I mentor undergraduates, graduate students, and post-doctoral scholars. As an early career scientist, I try to ensure I have enough time to provide support and guidance to each mentee by limiting the size of my lab to a reasonable number of individuals. With that in mind, folks who are serious about becoming a lab member should reach out to me early in the recruitment process.
Qualifications and Expectations
My research uses a mix of empirical and quantitative methods, and desired skillsets are often project-specific. For field-based projects, it is important for mentees to have a good attitude about working in challenging conditions—this is the Pacific Northwest, things get muddy out here! For quantitative projects, mentees should have a basic understanding of relevant software and analytical techniques prior to starting their position. Prospective graduate students must meet the Department’s minimum academic requirements for admission. Note that GRE scores are no longer required by the Department and aren’t of interest to me unless they’re astronomically high (bragging rights) or low (a red flag). From a personal standpoint, I like to see strong coursework in foundational ecology, writing, and statistics. I expect my mentees to be passionate about ecology and conservation. Prior scientific writing experience through peer-reviewed journal articles, news articles and other media, blog posts, or technical documents will be highly beneficial. Likewise, individuals who have taken statistics and GIS courses during their undergraduate and/or post-baccalaureate program(s) tend to stand out. Mentees should have a team-oriented attitude, as there will be many opportunities to assist graduate students with their research and mentor undergraduates in the Department.
My purpose as a mentor is to help my students achieve their career goals and make meaningful contributions to the field of ecology. My mentoring style tends to be more involved at the beginning of a project. That is, I try to make students’ lives as easy as possible by setting clear expectations and providing the contacts and resources they’ll need to carry out their research successfully, but ultimately it is up to the student to follow through. Publishing peer-reviewed literature is only one of many benchmarks of success in my lab. Although I do expect my graduate students and post-docs to publish, I recognize that there are other methods of effective scientific communication that can positively influence ecological decision making. I am happy to make reasonable adjustments to established success criteria to fit students’ needs and goals.
I am fully committed to promoting diversity, equity, and inclusion in the ecological sciences. Oregon State University, the Department of Fisheries, Wildlife, and Conservation Sciences, and the Oregon Cooperative Fish and Wildlife Research Unit and its partner agencies are dedicated to supporting the diverse needs of their students and employees. I strongly encourage applicants from historically excluded groups (e.g., Black, Indigenous, and People of Color, LGBTQ+, women, first-generation college students, and those from under-served communities) to join the lab. I am happy to work with folks to make sure they’re receiving the financial and emotional support they need to succeed as a lab member, while also recognizing the importance of professional, mentor-mentee boundaries.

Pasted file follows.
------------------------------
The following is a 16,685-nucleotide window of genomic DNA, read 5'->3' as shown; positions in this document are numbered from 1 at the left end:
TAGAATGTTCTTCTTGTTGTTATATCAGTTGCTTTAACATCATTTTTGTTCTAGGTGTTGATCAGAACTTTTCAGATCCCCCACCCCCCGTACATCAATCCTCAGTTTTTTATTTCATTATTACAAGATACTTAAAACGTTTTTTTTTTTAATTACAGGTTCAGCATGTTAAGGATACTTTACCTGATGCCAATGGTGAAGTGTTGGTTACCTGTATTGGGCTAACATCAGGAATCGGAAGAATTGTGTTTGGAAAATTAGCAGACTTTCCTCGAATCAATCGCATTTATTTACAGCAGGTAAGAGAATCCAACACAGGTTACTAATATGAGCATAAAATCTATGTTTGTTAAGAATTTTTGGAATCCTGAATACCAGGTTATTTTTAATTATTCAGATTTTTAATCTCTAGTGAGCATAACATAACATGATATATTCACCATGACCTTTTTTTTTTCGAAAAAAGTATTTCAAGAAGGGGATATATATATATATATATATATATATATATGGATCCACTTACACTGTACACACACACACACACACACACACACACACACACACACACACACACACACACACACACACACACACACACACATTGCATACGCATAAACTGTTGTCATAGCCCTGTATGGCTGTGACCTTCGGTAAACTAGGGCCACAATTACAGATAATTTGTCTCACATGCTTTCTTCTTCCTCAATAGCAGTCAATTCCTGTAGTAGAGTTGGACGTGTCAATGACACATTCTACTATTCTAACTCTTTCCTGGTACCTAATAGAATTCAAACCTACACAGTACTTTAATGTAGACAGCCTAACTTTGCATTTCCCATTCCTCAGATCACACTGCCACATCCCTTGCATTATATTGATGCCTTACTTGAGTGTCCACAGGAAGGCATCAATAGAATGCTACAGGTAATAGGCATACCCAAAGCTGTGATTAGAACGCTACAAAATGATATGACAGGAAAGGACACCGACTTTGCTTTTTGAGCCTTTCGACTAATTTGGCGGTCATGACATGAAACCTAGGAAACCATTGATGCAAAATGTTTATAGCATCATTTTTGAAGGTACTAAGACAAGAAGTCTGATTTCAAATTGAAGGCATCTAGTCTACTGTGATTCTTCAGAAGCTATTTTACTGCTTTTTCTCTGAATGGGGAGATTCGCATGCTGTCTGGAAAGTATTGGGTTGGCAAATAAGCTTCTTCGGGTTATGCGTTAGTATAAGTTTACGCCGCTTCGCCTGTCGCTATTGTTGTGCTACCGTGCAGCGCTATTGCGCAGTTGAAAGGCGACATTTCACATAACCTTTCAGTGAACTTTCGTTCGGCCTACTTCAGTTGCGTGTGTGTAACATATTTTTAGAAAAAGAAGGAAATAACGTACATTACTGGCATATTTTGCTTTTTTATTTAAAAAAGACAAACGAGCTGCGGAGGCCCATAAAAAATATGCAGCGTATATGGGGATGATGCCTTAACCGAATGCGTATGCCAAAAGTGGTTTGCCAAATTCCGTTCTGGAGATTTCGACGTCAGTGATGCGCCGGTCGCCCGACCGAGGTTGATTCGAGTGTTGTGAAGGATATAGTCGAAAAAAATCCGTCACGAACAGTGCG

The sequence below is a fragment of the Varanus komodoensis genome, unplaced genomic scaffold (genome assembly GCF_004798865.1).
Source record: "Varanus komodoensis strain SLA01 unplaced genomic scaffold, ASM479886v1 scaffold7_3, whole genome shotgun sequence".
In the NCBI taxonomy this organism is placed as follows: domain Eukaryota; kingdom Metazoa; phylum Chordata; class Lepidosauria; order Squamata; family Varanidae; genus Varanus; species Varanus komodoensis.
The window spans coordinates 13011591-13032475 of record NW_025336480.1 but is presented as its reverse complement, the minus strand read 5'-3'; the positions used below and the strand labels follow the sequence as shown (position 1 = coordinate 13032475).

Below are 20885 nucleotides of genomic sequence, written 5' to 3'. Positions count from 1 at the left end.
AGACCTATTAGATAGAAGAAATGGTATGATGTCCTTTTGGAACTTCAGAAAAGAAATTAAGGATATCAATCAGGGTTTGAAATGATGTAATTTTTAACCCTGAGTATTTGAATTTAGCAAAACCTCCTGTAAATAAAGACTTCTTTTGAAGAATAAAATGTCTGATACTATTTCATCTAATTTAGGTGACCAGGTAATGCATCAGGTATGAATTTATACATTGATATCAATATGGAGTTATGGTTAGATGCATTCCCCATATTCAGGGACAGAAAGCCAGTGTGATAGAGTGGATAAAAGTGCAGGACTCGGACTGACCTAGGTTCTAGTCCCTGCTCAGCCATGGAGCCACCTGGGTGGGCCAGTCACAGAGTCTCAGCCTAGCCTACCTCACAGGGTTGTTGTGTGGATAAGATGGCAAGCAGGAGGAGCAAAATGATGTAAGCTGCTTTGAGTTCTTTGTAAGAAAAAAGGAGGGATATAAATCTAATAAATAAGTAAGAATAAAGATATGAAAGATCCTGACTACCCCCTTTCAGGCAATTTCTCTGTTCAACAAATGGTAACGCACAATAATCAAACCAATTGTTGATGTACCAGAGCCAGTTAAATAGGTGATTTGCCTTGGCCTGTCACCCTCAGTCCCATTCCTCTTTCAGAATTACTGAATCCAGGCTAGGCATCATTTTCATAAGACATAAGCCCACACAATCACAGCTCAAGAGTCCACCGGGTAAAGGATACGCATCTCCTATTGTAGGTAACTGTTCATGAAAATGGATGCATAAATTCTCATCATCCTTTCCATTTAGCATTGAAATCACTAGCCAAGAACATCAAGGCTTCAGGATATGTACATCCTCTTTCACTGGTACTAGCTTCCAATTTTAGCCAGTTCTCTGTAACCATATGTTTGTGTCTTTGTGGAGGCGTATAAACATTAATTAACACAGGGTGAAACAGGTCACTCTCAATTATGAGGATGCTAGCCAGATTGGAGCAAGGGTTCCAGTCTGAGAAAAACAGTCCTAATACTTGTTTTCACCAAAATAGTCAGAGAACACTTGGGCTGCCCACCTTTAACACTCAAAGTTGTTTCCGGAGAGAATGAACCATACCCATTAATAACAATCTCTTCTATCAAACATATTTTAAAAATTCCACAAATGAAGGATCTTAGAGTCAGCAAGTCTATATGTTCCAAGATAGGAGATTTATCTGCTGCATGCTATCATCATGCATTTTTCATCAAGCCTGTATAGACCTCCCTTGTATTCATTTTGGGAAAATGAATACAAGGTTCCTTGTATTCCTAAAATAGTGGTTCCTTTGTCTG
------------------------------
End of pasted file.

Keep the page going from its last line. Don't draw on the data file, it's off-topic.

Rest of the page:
Undergraduate students can participate in my lab through volunteer opportunities with current graduate students, paid internship programs (VIEW, Beginning Undergraduate Researchers Support Program, Continuing Researchers Support Program), and seasonal hires. Seasonal positions are always posted to the OSU Jobs Board. Students need not have previous field or research experience, but I am looking for individuals who are reliable, responsible, organized, and passionate about ecology and environmental science.
Graduate Student Positions
Pursuant with Departmental requirements, I will only accept students with one year of guaranteed funding for an MS or two years of guaranteed funding for a PhD. I primarily offer support for graduate students through Graduate Research Assistantships. Because I do not teach undergraduate-level courses, I can only offer Teaching Assistantships to cover student stipends on a quarter-by-quarter basis and do not hire 100% GTA appointments. When a GRA becomes available, it will be posted to the Texas A&M Job Board and the ECOLOG listserv. The student will go through a formal hiring process, after which the selected candidate will be invited to apply to the Graduate School.
I am happy to chat with potential students who might be a good fit for my lab. There are numerous fellowship opportunities for individuals to seek external funding to support their research, including:
- NSF Graduate Research Fellowship Program
- NOAA Dr. Nancy Foster Scholarship Program
- NMFS-Sea Grant Joint Fellowship Program
- Ford Foundation Pre-Doctoral Fellowship
- National Defense Science and Engineering Fellowship
If there is space for me to accept additional students, I can also work with individuals who have already secured external funding to develop a lab-appropriate research question and ensure we have the resources in place for the student to be successful.
When funding is available, I hire post-doctoral scholars for 1-3 year terms. Positions are posted to the OSU Jobs Board and to the Texas A&M Job Board and the ECOLOG listserv. Post-docs who have secured external funding through a federal or private agency are welcome to join the lab as post-doctoral fellows. More information is available here.